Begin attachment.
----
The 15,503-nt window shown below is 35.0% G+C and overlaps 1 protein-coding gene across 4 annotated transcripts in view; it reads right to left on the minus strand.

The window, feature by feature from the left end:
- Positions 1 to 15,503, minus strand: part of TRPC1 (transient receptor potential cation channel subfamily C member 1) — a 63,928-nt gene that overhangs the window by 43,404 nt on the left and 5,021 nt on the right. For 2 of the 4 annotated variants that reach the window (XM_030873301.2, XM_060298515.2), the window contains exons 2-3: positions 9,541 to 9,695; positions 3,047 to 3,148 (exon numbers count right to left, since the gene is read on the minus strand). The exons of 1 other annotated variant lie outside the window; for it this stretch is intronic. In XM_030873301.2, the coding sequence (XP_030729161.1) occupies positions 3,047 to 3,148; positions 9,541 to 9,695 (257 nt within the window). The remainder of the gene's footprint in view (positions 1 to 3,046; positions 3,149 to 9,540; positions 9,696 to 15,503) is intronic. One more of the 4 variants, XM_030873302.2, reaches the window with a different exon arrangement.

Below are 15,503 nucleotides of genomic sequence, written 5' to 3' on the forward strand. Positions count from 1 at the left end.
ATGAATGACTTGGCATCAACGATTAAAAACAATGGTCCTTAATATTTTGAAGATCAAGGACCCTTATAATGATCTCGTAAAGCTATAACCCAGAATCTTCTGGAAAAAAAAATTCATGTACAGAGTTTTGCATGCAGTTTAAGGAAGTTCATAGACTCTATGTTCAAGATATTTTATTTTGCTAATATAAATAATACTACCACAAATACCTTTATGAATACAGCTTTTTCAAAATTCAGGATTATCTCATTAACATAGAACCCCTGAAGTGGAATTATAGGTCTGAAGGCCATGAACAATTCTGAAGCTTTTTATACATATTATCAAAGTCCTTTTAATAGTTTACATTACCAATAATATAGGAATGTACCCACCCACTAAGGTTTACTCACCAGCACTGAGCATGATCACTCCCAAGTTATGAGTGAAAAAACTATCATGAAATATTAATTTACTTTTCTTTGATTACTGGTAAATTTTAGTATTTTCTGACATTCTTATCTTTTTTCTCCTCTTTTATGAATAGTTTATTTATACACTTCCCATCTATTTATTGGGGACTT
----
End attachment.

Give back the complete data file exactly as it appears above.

The 15,503-nt window shown below is 35.0% G+C and overlaps 1 protein-coding gene across 4 annotated transcripts in view; it reads right to left on the minus strand.

The window, feature by feature from the left end:
- Positions 1 to 15,503, minus strand: part of TRPC1 (transient receptor potential cation channel subfamily C member 1) — a 63,928-nt gene that overhangs the window by 43,404 nt on the left and 5,021 nt on the right. For 2 of the 4 annotated variants that reach the window (XM_030873301.2, XM_060298515.2), the window contains exons 2-3: positions 9,541 to 9,695; positions 3,047 to 3,148 (exon numbers count right to left, since the gene is read on the minus strand). The exons of 1 other annotated variant lie outside the window; for it this stretch is intronic. In XM_030873301.2, the coding sequence (XP_030729161.1) occupies positions 3,047 to 3,148; positions 9,541 to 9,695 (257 nt within the window). The remainder of the gene's footprint in view (positions 1 to 3,046; positions 3,149 to 9,540; positions 9,696 to 15,503) is intronic. One more of the 4 variants, XM_030873302.2, reaches the window with a different exon arrangement.

Below are 15,503 nucleotides of genomic sequence, written 5' to 3' on the forward strand. Positions count from 1 at the left end.
ATGAATGACTTGGCATCAACGATTAAAAACAATGGTCCTTAATATTTTGAAGATCAAGGACCCTTATAATGATCTCGTAAAGCTATAACCCAGAATCTTCTGGAAAAAAAAATTCATGTACAGAGTTTTGCATGCAGTTTAAGGAAGTTCATAGACTCTATGTTCAAGATATTTTATTTTGCTAATATAAATAATACTACCACAAATACCTTTATGAATACAGCTTTTTCAAAATTCAGGATTATCTCATTAACATAGAACCCCTGAAGTGGAATTATAGGTCTGAAGGCCATGAACAATTCTGAAGCTTTTTATACATATTATCAAAGTCCTTTTAATAGTTTACATTACCAATAATATAGGAATGTACCCACCCACTAAGGTTTACTCACCAGCACTGAGCATGATCACTCCCAAGTTATGAGTGAAAAAACTATCATGAAATATTAATTTACTTTTCTTTGATTACTGGTAAATTTTAGTATTTTCTGACATTCTTATCTTTTTTCTCCTCTTTTATGAATAGTTTATTTATACACTTCCCATCTATTTATTGGGGACTT